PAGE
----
Dismissed discrimination claim upheld by federal appeals court

By Elizabeth Young | Apr 15, 2013

NEW ORLEANS – A Louisiana woman has lost an appeal against her former employer in the U.S. Court of Appeals for the Fifth District.

Sue Bell originally sued Hercules Liftboat Co. LLC alleging that the company fired her due to a disability and violated the Louisiana Employment Discrimination Law.

According to background information, two years after she was first hired Bell was diagnosed with breast cancer. After a five-month disability leave and successful surgery, she returned to work cancer-free. Bell was also on a common five-year medication regimen prescribed to lower the chances of the breast cancer returning.

Six months after Bell returned to work she was informed that her position was being eliminated. Bell sued, citing discrimination, but admitted in court documents that her post-cancer treatment “made it, basically, impossible to work.” The medication caused problems with Bell’s concentration and vision. In a deposition Bell admitted that she delegated her work to her two subordinates, without whom she “wouldn’t have been able to accomplish anything.”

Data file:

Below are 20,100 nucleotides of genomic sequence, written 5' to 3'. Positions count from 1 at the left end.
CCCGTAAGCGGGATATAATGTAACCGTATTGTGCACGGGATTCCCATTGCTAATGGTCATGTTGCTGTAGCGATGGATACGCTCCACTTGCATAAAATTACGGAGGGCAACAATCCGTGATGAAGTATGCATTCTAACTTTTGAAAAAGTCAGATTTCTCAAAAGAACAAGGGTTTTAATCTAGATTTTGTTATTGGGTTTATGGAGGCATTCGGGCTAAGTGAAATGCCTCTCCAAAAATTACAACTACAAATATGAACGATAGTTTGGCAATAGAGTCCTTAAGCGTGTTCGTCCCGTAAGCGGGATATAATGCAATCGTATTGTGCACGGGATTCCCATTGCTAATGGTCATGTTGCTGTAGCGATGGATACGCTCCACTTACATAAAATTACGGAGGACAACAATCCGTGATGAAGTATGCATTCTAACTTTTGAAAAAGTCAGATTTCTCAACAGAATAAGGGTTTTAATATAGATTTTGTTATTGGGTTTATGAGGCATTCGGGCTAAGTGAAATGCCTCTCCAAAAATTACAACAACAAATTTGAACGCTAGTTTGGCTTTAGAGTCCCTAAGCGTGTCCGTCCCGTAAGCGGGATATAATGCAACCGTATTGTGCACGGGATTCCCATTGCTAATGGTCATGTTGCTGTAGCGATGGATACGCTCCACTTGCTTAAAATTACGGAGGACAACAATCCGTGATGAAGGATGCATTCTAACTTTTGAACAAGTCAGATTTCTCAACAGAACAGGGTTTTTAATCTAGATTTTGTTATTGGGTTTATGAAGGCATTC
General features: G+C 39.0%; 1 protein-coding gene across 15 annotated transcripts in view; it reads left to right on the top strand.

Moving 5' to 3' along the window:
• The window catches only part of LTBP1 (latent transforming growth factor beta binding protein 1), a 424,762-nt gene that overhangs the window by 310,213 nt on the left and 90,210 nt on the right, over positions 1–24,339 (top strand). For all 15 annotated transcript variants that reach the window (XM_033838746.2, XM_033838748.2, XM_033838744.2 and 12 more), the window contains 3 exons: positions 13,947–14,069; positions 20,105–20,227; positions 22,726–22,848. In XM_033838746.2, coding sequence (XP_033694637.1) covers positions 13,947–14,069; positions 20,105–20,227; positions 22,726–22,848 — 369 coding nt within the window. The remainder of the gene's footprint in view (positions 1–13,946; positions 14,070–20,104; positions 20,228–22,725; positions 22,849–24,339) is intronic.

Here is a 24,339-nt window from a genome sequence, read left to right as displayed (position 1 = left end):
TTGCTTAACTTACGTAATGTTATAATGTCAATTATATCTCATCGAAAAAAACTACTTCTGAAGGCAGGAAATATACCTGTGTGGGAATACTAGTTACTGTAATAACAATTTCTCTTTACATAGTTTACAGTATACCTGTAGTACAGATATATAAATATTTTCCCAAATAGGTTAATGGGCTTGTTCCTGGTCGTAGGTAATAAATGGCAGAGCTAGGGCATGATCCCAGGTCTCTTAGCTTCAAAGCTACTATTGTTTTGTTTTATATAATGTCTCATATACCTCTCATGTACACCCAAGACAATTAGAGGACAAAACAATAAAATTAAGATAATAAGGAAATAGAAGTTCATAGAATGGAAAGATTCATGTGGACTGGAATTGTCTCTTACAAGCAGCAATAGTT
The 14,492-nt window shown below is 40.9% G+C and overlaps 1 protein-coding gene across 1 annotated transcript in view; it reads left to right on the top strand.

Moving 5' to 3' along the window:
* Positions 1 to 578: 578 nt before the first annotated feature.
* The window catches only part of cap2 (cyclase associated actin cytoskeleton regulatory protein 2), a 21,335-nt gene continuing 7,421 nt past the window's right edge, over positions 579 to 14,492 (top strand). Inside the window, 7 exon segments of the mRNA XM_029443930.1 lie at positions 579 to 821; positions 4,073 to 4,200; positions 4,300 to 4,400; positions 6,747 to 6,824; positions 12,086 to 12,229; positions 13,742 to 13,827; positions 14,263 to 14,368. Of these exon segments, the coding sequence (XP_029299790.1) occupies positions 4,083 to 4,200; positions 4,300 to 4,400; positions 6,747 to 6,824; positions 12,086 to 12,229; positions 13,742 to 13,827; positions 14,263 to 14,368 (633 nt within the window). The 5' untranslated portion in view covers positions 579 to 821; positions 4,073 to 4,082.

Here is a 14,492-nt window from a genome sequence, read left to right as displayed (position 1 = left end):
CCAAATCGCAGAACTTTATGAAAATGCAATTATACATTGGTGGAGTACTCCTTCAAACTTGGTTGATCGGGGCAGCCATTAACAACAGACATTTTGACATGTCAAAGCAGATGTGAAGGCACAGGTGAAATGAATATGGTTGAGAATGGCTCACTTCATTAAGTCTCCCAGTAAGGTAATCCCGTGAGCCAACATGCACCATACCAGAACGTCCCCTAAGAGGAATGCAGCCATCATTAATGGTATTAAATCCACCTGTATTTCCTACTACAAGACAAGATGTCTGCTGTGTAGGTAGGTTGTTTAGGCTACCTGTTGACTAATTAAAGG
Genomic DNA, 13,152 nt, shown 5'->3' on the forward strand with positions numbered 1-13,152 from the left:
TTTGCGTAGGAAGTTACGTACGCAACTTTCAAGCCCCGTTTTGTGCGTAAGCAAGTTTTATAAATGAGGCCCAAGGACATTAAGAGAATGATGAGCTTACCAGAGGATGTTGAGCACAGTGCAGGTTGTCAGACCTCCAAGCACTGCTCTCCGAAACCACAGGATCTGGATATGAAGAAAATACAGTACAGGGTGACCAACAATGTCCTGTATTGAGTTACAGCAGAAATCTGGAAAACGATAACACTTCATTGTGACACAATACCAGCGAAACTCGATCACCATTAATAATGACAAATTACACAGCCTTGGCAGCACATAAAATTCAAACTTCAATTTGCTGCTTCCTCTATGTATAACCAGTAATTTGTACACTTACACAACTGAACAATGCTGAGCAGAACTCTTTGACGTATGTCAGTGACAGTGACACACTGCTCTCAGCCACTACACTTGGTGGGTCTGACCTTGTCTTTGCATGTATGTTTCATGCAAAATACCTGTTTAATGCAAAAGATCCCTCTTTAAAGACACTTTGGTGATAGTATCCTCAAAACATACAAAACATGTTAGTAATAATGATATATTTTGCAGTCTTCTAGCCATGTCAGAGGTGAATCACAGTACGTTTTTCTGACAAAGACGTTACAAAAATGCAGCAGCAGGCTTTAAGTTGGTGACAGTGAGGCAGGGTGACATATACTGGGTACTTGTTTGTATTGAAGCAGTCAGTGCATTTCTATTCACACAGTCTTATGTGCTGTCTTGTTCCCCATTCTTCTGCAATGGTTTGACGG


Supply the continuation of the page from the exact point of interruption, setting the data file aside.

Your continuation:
The district court dismissed Bell’s suit, ruling that accommodating such a situation could not reasonably be expected of an employer causing Bell to appeal.

The Fifth Circuit opinion, written by Circuit Judge Patrick Higginbotham on behalf of himself and Circuit Judges Carolyn Dineen King and Edith Brown Clement, notes that to prove discrimination Bell needed to show that she could perform the essential functions of her job with reasonable accommodation.

While Bell claims that she could function in her position “with the accommodation of her underlings,” the court held that assigning her duties to other employees does not mean that she can be reasonably accommodated “as a matter of law.”

The panel affirmed the district court’s summary judgment in favor of the company.

Case No. 12-30843.

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